O. Henry Memorial Award Prize Stories of 1919 eBook

This eBook from the Gutenberg Project consists of approximately 309 pages of information about O. Henry Memorial Award Prize Stories of 1919.

V

The night fire of a little band of elephant-catchers burned fitfully at the edge of the jungle.  They were silent men—­for they had lived long on the elephant trails—­and curiously scarred and sombre.  They smoked their cheroots, and waited for Ahmad Din to speak.

“You have all heard?” he asked at last.

All but one of them nodded.  Of course this did not count the most despised one of them all—­old Langur Dass—­who sat at the very edge of the shadow.  His long hair was grey, and his youth had gone where the sun goes at evening.  They scarcely addressed a word to him, or he to them.  True, he knew the elephants, but was he not possessed of evil spirits?  He was always without rupees, too, a creature of the wild that could not seem to understand the gathering of money.  As a man, according to the standards of men, he was an abject failure.

“Khusru has failed to catch White-Skin, but he has lived to tell many lies about it.  He comes to-night.”

It was noticeable that Langur Dass, at the edge of the circle, pricked up his ears.

“Do you mean the white elephant of which the Manipur people tell so many lies?” he asked.  “Do you, skilled catchers that you are, believe that such an elephant is still wild in the jungle?”

Ahmad Din scowled.  “The Manipur people tell of him, but for once they tell the truth,” was the reply.  “He is the greatest elephant, the richest prize, in all of Burma.  Too many people have seen him to doubt.  I add my word to theirs, thou son of immorality!”

Ahmad Din hesitated before he continued.  Perhaps it was a mistake to tell of the great, light-coloured elephant until this man should have gone away.  But what harm could this wanderer do them?  All men knew that the jungle had maddened him.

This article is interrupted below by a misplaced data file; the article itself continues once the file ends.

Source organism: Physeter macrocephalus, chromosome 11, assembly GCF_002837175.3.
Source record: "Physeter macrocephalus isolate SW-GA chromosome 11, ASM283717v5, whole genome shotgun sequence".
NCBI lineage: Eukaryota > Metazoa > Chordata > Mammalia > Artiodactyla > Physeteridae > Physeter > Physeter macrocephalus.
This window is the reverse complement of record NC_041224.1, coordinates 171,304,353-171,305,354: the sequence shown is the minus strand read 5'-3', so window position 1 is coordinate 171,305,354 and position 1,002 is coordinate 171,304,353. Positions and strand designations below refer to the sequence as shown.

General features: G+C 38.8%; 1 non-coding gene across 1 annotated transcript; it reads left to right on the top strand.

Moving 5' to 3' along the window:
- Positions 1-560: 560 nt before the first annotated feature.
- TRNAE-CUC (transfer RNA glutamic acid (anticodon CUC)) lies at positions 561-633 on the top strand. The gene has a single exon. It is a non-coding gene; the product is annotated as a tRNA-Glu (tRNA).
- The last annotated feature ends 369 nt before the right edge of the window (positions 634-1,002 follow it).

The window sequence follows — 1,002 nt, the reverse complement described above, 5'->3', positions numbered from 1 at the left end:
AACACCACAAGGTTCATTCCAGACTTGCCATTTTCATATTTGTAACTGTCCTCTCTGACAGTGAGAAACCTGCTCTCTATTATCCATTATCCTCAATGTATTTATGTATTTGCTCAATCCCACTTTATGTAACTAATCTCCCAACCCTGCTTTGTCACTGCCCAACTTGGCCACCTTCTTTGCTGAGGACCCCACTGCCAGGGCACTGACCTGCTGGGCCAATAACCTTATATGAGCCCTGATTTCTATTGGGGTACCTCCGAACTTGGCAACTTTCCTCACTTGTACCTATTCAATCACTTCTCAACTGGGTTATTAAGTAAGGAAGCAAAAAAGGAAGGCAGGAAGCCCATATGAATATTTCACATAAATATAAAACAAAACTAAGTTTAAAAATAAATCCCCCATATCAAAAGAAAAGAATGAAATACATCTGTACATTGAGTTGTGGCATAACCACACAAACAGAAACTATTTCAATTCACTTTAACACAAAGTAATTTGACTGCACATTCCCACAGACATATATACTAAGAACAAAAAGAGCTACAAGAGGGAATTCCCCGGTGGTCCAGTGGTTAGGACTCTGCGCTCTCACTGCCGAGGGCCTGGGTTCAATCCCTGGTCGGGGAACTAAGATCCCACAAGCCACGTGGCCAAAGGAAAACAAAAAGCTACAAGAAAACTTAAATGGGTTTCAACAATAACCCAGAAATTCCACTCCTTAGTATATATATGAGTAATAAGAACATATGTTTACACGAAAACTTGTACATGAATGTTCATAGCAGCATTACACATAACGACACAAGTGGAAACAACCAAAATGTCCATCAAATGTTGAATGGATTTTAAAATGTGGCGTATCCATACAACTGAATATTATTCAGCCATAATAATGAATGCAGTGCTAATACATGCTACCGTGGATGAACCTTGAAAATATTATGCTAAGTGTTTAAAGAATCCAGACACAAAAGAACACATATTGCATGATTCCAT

Langur Dass’s face lit suddenly.  “Then it could be none but Muztagh, escaped from Dugan Sahib fifteen years ago.  That calf was also white.  He was also overgrown for his years.”

One of the trackers suddenly gasped.  “Then that is why he spared Khusru!” he cried.  “He remembered men.”

The others nodded gravely.  “They never forget,” said Langur Dass.

“You will be silent while I speak,” Ahmad Din went on.  Langur grew silent as commanded, but his thoughts were flowing backward twenty years, to days at the elephant lines in distant hills.  Muztagh was the one living creature that in all his days had loved Langur Dass.  The man shut his eyes, and his limbs seemed to relax as if he had lost all interest in the talk.  The evil one took hold of him at such times, the people said, letting understanding follow his thoughts back into the purple hills and the far-off spaces of the jungle.  But to-night he was only pretending.  He meant to hear every word of the talk before he left the circle.

“He tells a mad story, as you know, of the elephant sparing him when he was beneath his feet,” Ahmad Din went on; “that part of his story does not matter to us. Hai! He might have been frightened enough to say that the sun set at noon.  But what matters to us more is that he knows where the herd is—­but a day’s journey beyond the river.  And there is no time to be lost.”

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O. Henry Memorial Award Prize Stories of 1919 from Project Gutenberg. Public domain.
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